Before scrolling down, imagine for a moment, what will the world be like 20 years or so from now? What kind of jobs will the students you are teaching now be doing? Think about what life was like 20 years ago and all the changes you have seen happen. Then imagine what will happen in the next 20 years.
The future of work needs the 7Cs
A few years ago, a student told me in a career counseling session that he would like to become an E-sports player in the future. I was intrigued by this back then: a “new” career option he was passionately telling me a lot of interesting ideas about this career goal. It is fascinating to see the abundant new career opportunities in the 21st century booming beyond our imagination.
To give you an idea, the following jobs have emerged only since the year 2000: social media manager, digital content creator, UX designer, cyber security consultant, and many more. Together with the growth of slash career and attaining entrepreneurship is becoming increasingly easier, the working culture in the 21st century is quickly evolving and definitely very different from the past.
By one popular estimation, 65% of our children entering primary school today will ultimately end up with completely new job types that don’t even exist yet. To think a bit more, a baby born today will be in his/her 30s in 2050. If all goes well, the baby will still be around in 2100 and might be an active citizen of the 22nd century. These facts remind me of the famous quote from John Dewey, who is an influential philosopher and educational reformer:
Being educators in this century, how do we best prepare our young people for a future of work that doesn’t exist yet, careers that have not yet been invented, and a world of unprecedented transformations and radical uncertainties? How can we teach the skills that are needed to enable them to navigate and flourish in the world of 2030, 2050, or of the 22nd century as responsible citizens living a fulfilling life? Are you pondering similar questions? I guarantee that you are not alone to look for the answers to these big questions! Let’s discover the 7Cs in education to bring you onto the right path.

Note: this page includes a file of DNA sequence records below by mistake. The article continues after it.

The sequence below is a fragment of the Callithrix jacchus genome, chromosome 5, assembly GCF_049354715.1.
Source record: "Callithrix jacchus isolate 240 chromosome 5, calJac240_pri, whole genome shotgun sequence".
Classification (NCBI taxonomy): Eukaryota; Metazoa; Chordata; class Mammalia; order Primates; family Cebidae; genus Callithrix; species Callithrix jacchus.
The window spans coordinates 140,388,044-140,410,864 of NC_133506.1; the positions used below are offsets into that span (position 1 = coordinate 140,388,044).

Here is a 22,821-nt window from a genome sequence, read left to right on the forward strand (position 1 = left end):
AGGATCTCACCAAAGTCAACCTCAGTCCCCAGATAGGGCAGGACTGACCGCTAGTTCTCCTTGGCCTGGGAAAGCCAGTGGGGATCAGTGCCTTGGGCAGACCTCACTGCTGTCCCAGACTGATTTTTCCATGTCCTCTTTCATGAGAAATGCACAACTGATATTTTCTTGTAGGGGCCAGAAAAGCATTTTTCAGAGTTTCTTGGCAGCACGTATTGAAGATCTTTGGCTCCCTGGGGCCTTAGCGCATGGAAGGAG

From 4Cs to 7Cs
The 21st-century skills movement emerged at the beginning of this century. Since 2002, the Partnership for 21st Century Skills (P21) has been the leading advocacy organization in the United States focused on infusing 21st-century skills into education. The famous 4Cs framework developed by the P21, may not be novel to you nowadays, is a pioneer to call for education that develops critical thinking, communication, collaboration, and creativity to prepare young people for citizenship and the workforce in the global society. This movement has been transforming school curricula around the world aiming to develop young people’s strong mastery of content knowledge, as well as the acquisition of a variety of soft skills.
The changes of the world didn’t stop in 2002, so do the skills that we need. The 4Cs framework is soon expanded into the 7Cs to address the fundamental changes to lifestyles, knowledge acquisition, and ways of thinking in the 21st century. In 2009, 2 experts from the P21, Bernie Trilling and Charles Fadel published a book “21st-century skills: Learning for Life in Our Times”. They broaden the 4Cs to 7Cs, in response to the increasingly ubiquitous digitalized and mediated environment.
To show you what I mean, let’s think about how our habits of listening to music have changed in the last 20 years. While the earliest streaming service was invented just about 20 years ago, as of the first quarter of 2021, global streaming music subscribers have risen to 487 million! New opportunities also come along: creating and sharing music has never been as easy as now! As a result, competencies of analyzing digital resources, using digital tools to create and share then become the newly added prominence in the 7Cs framework. By the same token, analyzing the megatrends and the rapidly changing digital landscape in the 21st century, Bernie and Charles put forward a new version of the 21st-century skills, which encompasses 7 core competencies starting with the letter C.